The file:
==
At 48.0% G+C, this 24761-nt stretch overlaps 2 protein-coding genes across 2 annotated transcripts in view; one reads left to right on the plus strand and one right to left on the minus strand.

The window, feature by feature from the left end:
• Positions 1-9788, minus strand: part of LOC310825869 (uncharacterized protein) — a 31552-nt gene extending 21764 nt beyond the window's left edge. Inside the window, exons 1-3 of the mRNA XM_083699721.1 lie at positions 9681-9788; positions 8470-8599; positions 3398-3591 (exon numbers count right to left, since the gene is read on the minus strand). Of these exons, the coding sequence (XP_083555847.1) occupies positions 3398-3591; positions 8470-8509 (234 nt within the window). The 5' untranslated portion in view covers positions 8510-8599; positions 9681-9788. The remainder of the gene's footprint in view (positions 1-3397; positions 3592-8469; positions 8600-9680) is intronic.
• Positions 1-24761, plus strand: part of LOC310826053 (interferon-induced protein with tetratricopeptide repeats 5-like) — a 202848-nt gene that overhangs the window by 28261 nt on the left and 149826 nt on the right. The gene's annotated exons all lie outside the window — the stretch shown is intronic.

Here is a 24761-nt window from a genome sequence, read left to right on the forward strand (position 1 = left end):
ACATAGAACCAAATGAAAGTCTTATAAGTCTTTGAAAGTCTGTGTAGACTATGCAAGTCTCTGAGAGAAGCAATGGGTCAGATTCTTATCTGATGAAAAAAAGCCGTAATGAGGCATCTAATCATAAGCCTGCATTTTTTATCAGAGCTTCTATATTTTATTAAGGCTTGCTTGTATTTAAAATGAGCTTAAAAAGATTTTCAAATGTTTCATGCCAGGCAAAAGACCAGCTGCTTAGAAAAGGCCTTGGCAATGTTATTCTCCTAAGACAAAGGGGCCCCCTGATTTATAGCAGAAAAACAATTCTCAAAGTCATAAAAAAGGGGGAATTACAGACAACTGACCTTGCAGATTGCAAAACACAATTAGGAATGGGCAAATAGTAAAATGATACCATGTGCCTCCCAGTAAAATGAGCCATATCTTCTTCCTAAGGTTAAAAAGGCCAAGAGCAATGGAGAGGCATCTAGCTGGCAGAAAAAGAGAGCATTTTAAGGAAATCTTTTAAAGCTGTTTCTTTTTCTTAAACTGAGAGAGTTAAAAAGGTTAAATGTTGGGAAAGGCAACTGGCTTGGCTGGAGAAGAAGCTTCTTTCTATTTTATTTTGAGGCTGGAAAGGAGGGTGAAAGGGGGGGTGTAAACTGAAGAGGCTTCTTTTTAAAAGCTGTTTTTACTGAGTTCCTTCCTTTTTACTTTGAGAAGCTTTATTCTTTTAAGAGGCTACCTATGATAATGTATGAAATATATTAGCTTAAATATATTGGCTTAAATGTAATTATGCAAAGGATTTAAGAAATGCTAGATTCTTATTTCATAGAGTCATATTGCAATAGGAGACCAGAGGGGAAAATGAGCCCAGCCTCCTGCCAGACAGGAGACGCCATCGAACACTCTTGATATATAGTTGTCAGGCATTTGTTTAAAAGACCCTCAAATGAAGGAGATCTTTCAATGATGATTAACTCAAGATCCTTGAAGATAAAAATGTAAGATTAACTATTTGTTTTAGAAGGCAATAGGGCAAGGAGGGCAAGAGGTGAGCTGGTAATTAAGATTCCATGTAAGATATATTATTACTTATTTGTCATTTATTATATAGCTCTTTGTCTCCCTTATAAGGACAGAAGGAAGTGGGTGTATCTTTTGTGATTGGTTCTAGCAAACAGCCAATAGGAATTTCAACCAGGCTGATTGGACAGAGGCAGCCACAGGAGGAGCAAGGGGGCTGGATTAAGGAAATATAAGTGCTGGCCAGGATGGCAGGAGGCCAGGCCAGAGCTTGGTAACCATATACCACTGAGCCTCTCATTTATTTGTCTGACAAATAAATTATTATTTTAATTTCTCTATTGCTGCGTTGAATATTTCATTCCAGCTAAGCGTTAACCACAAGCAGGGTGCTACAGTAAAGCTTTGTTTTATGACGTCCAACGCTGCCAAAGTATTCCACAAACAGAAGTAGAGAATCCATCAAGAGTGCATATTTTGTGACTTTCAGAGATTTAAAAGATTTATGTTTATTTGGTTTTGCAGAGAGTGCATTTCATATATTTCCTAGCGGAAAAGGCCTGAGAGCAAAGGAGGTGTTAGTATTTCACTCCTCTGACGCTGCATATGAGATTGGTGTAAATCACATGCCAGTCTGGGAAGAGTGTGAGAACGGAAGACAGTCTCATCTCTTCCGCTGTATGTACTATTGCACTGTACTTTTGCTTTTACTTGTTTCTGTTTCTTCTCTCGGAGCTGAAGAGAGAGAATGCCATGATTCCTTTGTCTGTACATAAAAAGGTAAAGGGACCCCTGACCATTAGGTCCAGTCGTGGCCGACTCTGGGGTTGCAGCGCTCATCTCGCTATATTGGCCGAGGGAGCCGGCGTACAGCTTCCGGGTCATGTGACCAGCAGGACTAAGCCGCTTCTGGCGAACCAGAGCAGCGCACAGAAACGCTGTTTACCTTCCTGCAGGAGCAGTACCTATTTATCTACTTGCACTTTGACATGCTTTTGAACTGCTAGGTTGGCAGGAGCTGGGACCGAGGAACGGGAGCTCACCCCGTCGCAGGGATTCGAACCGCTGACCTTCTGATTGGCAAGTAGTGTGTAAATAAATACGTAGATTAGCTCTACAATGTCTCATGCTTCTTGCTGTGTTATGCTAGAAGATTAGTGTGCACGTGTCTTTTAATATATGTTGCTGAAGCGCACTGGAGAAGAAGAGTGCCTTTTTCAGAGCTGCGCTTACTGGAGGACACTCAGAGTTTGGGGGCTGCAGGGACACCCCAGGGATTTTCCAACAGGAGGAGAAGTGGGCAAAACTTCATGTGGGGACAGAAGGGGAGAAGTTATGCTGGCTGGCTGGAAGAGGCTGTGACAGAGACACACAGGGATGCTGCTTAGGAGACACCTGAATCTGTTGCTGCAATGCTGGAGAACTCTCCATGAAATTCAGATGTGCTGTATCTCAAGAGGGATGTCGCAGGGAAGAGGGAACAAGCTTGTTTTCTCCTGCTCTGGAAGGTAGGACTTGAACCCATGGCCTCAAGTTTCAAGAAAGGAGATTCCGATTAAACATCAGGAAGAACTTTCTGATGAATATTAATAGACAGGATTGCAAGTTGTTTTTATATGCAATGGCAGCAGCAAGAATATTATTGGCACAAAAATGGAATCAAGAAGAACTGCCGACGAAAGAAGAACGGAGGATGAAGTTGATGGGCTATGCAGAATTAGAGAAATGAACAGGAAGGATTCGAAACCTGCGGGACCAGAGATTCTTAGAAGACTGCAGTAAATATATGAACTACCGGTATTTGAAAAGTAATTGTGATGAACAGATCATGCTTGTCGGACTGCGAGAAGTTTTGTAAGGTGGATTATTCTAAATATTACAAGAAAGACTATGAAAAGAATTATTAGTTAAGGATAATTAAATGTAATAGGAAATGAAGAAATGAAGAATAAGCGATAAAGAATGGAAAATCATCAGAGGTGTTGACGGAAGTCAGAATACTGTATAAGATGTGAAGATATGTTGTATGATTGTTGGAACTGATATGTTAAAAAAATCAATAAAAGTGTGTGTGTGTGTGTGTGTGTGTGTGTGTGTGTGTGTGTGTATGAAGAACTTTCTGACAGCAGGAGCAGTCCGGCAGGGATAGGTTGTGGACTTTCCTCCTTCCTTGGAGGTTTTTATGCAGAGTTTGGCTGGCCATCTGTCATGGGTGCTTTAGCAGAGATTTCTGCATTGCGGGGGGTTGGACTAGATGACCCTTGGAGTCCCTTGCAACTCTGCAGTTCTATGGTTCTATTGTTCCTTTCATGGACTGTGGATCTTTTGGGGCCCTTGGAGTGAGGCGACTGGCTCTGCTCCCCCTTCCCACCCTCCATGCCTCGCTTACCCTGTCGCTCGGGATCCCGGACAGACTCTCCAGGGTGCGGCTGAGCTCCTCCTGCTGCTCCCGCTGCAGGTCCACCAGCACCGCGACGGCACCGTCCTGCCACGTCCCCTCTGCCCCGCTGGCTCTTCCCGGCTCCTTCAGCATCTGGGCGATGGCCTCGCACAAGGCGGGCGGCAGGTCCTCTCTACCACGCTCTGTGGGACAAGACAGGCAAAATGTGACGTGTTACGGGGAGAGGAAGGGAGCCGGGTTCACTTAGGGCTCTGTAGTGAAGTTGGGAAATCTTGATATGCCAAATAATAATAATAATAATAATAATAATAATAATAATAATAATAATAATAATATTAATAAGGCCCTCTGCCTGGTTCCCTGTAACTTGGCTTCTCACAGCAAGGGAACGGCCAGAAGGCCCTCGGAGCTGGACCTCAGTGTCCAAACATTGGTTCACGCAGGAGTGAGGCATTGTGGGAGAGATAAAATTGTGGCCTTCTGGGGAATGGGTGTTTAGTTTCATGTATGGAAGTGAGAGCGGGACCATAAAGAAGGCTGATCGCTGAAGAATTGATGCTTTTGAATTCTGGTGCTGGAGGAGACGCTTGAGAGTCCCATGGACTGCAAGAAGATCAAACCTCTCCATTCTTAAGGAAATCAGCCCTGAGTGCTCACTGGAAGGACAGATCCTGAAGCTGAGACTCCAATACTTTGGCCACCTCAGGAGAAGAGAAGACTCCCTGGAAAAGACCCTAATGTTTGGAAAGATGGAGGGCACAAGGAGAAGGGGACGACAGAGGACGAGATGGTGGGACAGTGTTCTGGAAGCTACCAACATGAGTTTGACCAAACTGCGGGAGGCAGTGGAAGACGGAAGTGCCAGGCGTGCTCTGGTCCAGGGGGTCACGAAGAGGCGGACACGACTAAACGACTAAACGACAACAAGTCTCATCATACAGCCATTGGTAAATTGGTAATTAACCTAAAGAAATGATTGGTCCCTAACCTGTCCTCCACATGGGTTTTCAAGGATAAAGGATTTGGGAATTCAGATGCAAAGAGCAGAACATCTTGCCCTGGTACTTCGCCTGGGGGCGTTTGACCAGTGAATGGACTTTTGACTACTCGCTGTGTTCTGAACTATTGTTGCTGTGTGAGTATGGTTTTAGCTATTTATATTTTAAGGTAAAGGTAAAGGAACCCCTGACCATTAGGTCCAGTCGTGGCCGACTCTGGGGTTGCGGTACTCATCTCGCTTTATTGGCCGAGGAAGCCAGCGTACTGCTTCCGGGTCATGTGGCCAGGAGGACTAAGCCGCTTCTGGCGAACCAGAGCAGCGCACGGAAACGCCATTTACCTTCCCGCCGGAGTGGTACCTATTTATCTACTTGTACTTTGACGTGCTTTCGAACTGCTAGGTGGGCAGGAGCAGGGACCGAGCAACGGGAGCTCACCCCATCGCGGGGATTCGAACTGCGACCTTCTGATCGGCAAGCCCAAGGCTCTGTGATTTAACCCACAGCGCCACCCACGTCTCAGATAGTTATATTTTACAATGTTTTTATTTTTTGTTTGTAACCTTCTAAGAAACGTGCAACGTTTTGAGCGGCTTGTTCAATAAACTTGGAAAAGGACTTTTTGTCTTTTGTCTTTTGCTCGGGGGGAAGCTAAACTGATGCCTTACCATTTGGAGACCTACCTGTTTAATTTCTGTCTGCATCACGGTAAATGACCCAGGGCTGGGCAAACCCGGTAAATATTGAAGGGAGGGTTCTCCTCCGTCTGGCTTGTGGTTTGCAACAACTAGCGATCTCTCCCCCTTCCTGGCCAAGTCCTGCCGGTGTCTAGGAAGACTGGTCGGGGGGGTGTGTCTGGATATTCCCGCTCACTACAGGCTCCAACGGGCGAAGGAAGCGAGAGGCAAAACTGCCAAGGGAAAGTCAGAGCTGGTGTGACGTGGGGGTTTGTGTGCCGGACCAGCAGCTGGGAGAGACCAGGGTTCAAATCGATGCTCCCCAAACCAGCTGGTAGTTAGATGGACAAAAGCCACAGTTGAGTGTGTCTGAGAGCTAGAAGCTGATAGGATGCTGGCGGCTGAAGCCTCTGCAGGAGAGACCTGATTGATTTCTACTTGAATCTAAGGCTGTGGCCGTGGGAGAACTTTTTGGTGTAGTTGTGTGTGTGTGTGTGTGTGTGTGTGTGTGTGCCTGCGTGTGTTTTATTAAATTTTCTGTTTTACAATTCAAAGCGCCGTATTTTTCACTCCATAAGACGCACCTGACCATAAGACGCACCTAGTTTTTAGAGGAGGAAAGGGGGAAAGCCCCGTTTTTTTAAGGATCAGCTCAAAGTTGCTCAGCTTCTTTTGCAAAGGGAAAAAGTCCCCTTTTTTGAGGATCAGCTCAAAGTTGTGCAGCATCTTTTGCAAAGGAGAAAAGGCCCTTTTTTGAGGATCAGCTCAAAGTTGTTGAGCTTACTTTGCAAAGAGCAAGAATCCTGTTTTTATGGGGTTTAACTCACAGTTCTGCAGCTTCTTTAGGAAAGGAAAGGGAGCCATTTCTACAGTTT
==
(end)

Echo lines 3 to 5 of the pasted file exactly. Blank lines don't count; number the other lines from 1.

• Positions 1-9788, minus strand: part of LOC310825869 (uncharacterized protein) — a 31552-nt gene extending 21764 nt beyond the window's left edge. Inside the window, exons 1-3 of the mRNA XM_083699721.1 lie at positions 9681-9788; positions 8470-8599; positions 3398-3591 (exon numbers count right to left, since the gene is read on the minus strand). Of these exons, the coding sequence (XP_083555847.1) occupies positions 3398-3591; positions 8470-8509 (234 nt within the window). The 5' untranslated portion in view covers positions 8510-8599; positions 9681-9788. The remainder of the gene's footprint in view (positions 1-3397; positions 3592-8469; positions 8600-9680) is intronic.
• Positions 1-24761, plus strand: part of LOC310826053 (interferon-induced protein with tetratricopeptide repeats 5-like) — a 202848-nt gene that overhangs the window by 28261 nt on the left and 149826 nt on the right. The gene's annotated exons all lie outside the window — the stretch shown is intronic.

Here is a 24761-nt window from a genome sequence, read left to right on the forward strand (position 1 = left end):